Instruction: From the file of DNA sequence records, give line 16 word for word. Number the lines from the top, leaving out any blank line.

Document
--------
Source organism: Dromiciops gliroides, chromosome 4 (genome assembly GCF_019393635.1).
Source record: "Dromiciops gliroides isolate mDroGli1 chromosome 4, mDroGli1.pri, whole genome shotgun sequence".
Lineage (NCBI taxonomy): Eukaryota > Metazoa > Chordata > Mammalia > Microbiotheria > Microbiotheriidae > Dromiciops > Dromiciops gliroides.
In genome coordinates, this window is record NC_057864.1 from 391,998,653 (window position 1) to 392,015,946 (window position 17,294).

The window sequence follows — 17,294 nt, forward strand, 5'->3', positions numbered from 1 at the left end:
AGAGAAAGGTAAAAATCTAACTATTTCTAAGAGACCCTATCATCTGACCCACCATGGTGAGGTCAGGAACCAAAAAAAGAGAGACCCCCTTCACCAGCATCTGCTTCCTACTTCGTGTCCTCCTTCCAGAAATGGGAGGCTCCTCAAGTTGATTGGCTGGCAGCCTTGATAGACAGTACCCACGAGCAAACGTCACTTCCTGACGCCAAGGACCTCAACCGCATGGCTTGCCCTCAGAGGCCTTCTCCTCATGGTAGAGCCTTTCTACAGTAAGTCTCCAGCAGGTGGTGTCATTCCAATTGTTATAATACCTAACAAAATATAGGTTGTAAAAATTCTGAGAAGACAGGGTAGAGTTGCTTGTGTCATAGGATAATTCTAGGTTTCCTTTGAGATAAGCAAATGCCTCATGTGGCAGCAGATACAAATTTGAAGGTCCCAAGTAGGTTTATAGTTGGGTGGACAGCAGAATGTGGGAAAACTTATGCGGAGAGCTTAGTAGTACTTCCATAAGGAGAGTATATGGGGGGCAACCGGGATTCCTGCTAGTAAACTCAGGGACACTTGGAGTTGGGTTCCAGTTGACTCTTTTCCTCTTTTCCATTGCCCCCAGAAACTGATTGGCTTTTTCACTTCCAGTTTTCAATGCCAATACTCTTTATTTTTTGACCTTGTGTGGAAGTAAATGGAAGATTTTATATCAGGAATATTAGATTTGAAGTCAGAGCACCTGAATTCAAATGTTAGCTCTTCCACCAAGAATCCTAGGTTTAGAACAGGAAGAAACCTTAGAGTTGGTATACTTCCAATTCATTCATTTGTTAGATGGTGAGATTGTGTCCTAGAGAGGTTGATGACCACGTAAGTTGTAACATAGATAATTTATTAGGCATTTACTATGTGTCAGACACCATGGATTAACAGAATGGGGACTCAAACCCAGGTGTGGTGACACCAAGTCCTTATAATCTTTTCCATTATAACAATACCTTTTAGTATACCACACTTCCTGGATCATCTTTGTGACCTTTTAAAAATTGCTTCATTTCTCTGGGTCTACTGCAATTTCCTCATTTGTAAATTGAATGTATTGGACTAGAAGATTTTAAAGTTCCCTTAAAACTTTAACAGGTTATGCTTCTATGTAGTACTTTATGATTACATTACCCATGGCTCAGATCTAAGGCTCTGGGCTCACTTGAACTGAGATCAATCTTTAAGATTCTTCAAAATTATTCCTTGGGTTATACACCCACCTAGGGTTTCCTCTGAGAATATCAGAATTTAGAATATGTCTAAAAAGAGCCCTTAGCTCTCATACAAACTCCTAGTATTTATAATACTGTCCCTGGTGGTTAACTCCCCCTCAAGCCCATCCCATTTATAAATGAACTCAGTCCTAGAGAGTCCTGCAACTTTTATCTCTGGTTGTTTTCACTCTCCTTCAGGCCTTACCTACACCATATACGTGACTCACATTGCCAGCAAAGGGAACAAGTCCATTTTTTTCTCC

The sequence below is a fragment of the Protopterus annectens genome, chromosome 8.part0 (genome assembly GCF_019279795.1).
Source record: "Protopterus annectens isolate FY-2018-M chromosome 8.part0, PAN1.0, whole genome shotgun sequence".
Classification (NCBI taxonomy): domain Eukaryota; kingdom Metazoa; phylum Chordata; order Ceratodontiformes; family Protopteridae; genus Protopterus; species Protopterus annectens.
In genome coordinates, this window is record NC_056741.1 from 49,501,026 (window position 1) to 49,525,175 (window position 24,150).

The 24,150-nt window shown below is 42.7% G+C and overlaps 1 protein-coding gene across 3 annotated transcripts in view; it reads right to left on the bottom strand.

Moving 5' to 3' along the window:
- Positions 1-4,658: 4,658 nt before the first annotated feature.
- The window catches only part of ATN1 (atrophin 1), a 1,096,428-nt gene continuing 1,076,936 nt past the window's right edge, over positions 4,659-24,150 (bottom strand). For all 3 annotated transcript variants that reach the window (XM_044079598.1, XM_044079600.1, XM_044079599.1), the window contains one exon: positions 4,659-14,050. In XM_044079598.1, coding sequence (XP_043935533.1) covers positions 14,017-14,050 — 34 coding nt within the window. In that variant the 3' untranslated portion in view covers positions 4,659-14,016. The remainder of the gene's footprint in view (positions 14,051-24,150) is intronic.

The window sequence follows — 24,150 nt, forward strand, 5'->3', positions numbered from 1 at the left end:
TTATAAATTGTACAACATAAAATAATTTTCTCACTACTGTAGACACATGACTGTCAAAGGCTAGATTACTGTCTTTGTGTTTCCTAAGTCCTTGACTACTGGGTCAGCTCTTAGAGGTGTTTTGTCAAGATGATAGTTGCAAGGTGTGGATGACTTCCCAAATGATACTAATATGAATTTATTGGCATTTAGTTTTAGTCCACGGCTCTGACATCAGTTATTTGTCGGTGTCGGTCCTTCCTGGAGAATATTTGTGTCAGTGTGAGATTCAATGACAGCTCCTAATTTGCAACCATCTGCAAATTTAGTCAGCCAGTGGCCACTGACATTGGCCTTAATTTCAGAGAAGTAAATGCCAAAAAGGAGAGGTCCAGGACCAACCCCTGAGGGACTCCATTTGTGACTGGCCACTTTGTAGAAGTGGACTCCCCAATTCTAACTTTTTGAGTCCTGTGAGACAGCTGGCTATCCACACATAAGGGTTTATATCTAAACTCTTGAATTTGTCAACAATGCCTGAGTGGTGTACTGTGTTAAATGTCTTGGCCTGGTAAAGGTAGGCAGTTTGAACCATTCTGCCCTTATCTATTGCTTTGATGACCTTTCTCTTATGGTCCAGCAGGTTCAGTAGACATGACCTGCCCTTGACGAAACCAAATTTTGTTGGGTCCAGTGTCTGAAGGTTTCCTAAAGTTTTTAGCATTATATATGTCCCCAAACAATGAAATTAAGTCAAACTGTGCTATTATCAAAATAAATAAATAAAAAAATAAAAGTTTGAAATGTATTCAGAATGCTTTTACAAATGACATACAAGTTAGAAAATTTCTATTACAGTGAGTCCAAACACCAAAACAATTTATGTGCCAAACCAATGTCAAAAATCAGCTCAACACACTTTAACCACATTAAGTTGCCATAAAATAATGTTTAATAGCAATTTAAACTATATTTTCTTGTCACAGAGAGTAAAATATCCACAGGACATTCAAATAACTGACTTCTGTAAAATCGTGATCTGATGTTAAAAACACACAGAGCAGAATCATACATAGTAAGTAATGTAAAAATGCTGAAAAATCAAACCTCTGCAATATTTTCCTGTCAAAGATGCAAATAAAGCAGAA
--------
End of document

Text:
TTATAAATTGTACAACATAAAATAATTTTCTCACTACTGTAGACACATGACTGTCAAAGGCTAGATTACTGTCTTTGTGTTTCCTAAGTCCTTGACTACTGGGTCAGCTCTTAGAGGTGTTTTGTCAAGATGATAGTTGCAAGGTGTGGATGACTTCCCAAATGATACTAATATGAATTTATTGGCATTTAGTTTTAGTCCACGGCTCTGACATCAGTTATTTGTCGGTGTCGGTCCTTCCTGGAGAATATTTGTGTCAGTGTGAGATTCAATGACAGCTCCTAATTTGCAACCATCTGCAAATTTAGTCAGCCAGTGGCCACTGACATTGGCCTTAATTTCAGAGAAGTAAATGCCAAAAAGGAGAGGTCCAGGACCAACCCCTGAGGGACTCCATTTGTGACTGGCCACTTTGTAGAAGTGGACTCCCCAATTCTAACTTTTTGAGTCCTGTGAGACAGCTGGCTATCCACACATAAGGGTTTATATCTAAACTCTTGAATTTGTCAACAATGCCTGAGTGGTGTACTGTGTTAAATGTCTTGGCCTGGTAAAGGTAGGCAGTTTGAACCATTCTGCCCTTATCTATTGCTTTGATGACCTTTCTCTTATGGTCCAGCAGGTTCAGTAGACATGACCTGCCCTTGACGAAACCAAATTTTGTTGGGTCCAGTGTCTGAAGGTTTCCTAAAGTTTTTAGCATTATATATGTCCCCAAACAATGAAATTAAGTCAAACTGTGCTATTATCAAAATAAATAAATAAAAAAATAAAAGTTTGAAATGTATTCAGAATGCTTTTACAAATGACATACAAGTTAGAAAATTTCTATTACAGTGAGTCCAAACACCAAAACAATTTATGTGCCAAACCAATGTCAAAAATCAGCTCAACACACTTTAACCACATTAAGTTGCCATAAAATAATGTTTAATAGCAATTTAAACTATATTTTCTTGTCACAGAGAGTAAAATATCCACAGGACATTCAAATAACTGACTTCTGTAAAATCGTGATCTGATGTTAAAAACACACAGAGCAGAATCATACATAGTAAGTAATGTAAAAATGCTGAAAAATCAAACCTCTGCAATATTTTCCTGTCAAAGATGCAAATAAAGCAGAA